When I first arrived in Huelva, a small city in the southwest of Spain, close to the Portuguese border, I thought I knew all I needed to know about Spanish culture.
I had already spent a year as an Erasmus student in Santiago de Compostela, where, despite some gloomy pandemic lockdowns, the city won me over. Although I had to finish my degree in Ireland, I was inspired by living in Santiago and during my final year at University College Cork I applied to teach English in Spain. I was accepted and Huelva is where I was placed.
In September 2022 I traded blaas for bravas and left my family home in Waterford for my new city. It was daunting, but, thankfully, I was not alone. I moved to Huleva with my boyfriend, Ben, who had just finished studying in Manchester, both of us ready for a change.
The first day of school arrived quickly, and I apprehensively entered the unfamiliar environment of a Spanish primary school.
[ ‘I left Dublin because it was so expensive. Now London is equally expensive’ ]
I realised it was going to be a challenging year teaching English to children who hadn’t learned to read or write in Spanish yet. It helped to meet other auxiliares de conversación, or English-language assistants, most of whom were from the US or Britain. I was relieved to hear they shared my struggles at work, and as a group of outsiders away from home we were instant friends. It seemed that this year might be a lot like my year in Santiago.
School finishes for the day at 2pm, when Spaniards have lunch and take a siesta. These short days, along with a four-day week, leave time to get to know the historical city and try the regional wine and olives
Unlike with Erasmus, however, I had the new responsibilities of a job in a foreign country. I spent weeks when I first arrived in Huelva attempting to obtain a Spanish ID and open a bank account. This involved multiple trips to the foreign office and then the local branch of Santander. I had heard about tricky Spanish bureaucracy, but now I had first-hand experience of it.
I thought my time in Santiago had prepared me for life in Spain, but Huelva is in Andalucía, at the other end of the country, and Spain’s autonomous regions are famously diverse. Huelva feels less international and more traditional. It took me a while to adjust to the Andaluz accent, but once I did I found people to be friendlier than in bigger cities. I began to appreciate the lack of tourism and the familial atmosphere in Huelva and I really started to enjoy life in the sunny south of Spain.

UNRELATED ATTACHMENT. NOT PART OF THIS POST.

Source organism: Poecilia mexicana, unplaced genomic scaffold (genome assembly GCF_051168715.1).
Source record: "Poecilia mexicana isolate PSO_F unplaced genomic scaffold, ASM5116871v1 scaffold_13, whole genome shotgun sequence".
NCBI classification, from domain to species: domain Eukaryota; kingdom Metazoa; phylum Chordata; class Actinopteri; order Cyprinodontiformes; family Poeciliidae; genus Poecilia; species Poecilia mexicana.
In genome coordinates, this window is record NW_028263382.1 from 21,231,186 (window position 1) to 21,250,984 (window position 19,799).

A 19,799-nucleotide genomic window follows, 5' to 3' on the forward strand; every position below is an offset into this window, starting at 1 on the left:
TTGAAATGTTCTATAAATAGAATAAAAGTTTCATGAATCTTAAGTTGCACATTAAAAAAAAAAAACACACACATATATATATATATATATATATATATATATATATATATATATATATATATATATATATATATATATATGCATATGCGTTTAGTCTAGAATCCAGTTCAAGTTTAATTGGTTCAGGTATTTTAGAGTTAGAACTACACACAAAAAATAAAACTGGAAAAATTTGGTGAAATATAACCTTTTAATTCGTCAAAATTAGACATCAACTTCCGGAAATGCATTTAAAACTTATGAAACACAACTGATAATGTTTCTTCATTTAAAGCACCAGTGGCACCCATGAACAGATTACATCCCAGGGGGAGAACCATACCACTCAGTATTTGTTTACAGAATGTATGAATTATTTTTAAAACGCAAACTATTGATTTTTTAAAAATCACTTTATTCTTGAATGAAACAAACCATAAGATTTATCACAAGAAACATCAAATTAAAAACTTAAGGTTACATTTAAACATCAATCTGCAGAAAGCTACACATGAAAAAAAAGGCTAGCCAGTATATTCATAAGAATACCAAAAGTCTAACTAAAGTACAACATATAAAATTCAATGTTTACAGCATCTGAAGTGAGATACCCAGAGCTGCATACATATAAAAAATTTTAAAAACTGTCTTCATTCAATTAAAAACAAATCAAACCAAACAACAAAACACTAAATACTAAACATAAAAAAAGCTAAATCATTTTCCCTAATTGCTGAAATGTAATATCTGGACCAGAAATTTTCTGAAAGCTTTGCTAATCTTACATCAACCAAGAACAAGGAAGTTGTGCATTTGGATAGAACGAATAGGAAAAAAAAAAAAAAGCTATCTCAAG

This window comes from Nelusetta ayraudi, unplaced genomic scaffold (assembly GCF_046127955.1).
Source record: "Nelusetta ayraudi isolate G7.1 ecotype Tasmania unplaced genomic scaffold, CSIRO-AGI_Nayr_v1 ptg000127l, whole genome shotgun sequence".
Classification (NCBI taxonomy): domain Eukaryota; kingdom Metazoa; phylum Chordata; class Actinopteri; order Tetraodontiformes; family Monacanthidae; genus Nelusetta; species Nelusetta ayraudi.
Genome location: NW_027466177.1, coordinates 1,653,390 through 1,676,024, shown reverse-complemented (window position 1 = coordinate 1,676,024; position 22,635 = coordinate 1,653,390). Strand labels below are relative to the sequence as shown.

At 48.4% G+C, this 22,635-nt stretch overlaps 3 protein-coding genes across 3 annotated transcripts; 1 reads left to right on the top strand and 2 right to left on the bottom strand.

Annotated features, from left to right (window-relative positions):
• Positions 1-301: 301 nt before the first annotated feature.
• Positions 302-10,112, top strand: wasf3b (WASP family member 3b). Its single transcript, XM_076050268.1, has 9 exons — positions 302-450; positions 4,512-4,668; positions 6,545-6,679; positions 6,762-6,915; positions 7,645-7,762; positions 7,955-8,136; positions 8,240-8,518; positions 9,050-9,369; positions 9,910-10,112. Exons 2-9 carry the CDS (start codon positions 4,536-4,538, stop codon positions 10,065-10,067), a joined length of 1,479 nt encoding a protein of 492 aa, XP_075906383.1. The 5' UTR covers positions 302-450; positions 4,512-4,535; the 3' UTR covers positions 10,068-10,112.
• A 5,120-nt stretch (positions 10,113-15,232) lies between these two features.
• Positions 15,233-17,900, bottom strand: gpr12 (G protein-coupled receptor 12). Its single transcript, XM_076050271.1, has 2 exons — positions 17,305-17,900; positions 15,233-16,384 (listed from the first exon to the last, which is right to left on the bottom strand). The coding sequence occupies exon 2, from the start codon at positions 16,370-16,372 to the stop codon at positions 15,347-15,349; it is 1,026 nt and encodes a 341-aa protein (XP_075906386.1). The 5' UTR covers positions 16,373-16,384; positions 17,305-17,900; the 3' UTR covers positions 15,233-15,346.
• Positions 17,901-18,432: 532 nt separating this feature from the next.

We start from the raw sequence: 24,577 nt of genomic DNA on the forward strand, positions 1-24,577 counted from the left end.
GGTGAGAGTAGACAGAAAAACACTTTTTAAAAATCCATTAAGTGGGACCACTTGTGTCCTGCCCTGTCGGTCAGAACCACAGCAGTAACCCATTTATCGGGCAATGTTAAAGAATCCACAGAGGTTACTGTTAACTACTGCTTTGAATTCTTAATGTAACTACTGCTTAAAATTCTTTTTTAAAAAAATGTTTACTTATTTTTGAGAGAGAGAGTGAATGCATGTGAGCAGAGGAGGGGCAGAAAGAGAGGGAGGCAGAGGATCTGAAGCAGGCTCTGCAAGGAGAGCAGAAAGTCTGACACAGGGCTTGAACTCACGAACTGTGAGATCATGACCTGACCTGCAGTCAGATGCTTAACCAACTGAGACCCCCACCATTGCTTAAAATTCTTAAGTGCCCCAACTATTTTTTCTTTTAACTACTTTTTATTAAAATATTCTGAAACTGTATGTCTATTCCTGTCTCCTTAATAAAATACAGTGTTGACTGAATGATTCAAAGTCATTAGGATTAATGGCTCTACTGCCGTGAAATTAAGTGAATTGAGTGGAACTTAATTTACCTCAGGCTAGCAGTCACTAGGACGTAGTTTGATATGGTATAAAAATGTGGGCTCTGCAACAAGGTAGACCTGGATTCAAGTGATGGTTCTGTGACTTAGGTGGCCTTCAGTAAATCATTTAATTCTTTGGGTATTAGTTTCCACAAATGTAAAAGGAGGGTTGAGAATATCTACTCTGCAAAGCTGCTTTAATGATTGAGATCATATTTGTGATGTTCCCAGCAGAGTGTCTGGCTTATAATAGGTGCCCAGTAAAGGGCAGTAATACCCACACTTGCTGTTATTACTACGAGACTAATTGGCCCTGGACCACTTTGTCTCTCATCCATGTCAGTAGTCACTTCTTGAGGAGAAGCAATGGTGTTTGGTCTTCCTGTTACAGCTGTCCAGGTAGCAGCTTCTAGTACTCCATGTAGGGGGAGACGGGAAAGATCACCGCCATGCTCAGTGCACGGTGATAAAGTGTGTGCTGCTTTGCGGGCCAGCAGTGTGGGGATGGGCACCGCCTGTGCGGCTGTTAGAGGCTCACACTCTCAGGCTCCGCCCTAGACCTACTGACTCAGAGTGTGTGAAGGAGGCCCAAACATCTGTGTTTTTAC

School finishes for the day at 2pm, when Spaniards have lunch and take a siesta. These short days, along with a four-day working week, leave time to get to know the historical city and try the regional wine and olives (pushing my Spanish to its limit).
[ Since I retired from the Defence Forces, at 41, we’ve lived all over. Sun, sea and sand are big considerations ]
One of the first things Ben and I did after arriving was to buy season tickets for the local fourth-division football team, Recreativo de Huelva, the oldest in Spain. It might not be Manchester City or Manchester United but we got fully involved, attending home matches every second weekend, meeting local supporters who taught us the chants and eating sunflower seeds, an essential stadium snack in Spain. I even bought the team shirt, which gained me some points with the kids back at school.
Visiting home in December, I spent the holidays catching up with friends and family. It was my first Christmas in Ireland in three years, and I was happy to have finally made it home. It felt strange too, noticing the changes that had happened while I was away, particularly among friends and family.
During the long, warm Spanish nights I sometimes still miss home, but I look forward to having family and friends to visit
In Huelva I missed home more than I had in Santiago. I felt like this time I was learning what it really means to live abroad. I found myself feeling sad to leave Ireland in the new year, but I knew I was lucky to have a life in Spain too.
In Huelva, Ben and I rent a two-bedroom apartment with a balcony on the top floor of a building in the city centre, something that would be impossible for us in Ireland or Britain. We know many young people like us who have come to Spain because there are opportunities here for them that do not exist at home.
We earn enough working part-time here to eat out for lunch and dinner, to meet friends for drinks at weekends and to really make the most of the sunny days with which Huelva is often blessed.
During the long, warm Spanish nights I sometimes still miss home, but I look forward to having family and friends to visit. I know things will change in Ireland while I am away, but I have realised that in Huelva, a city I hadn’t heard of before moving to, I still have a lot to learn.
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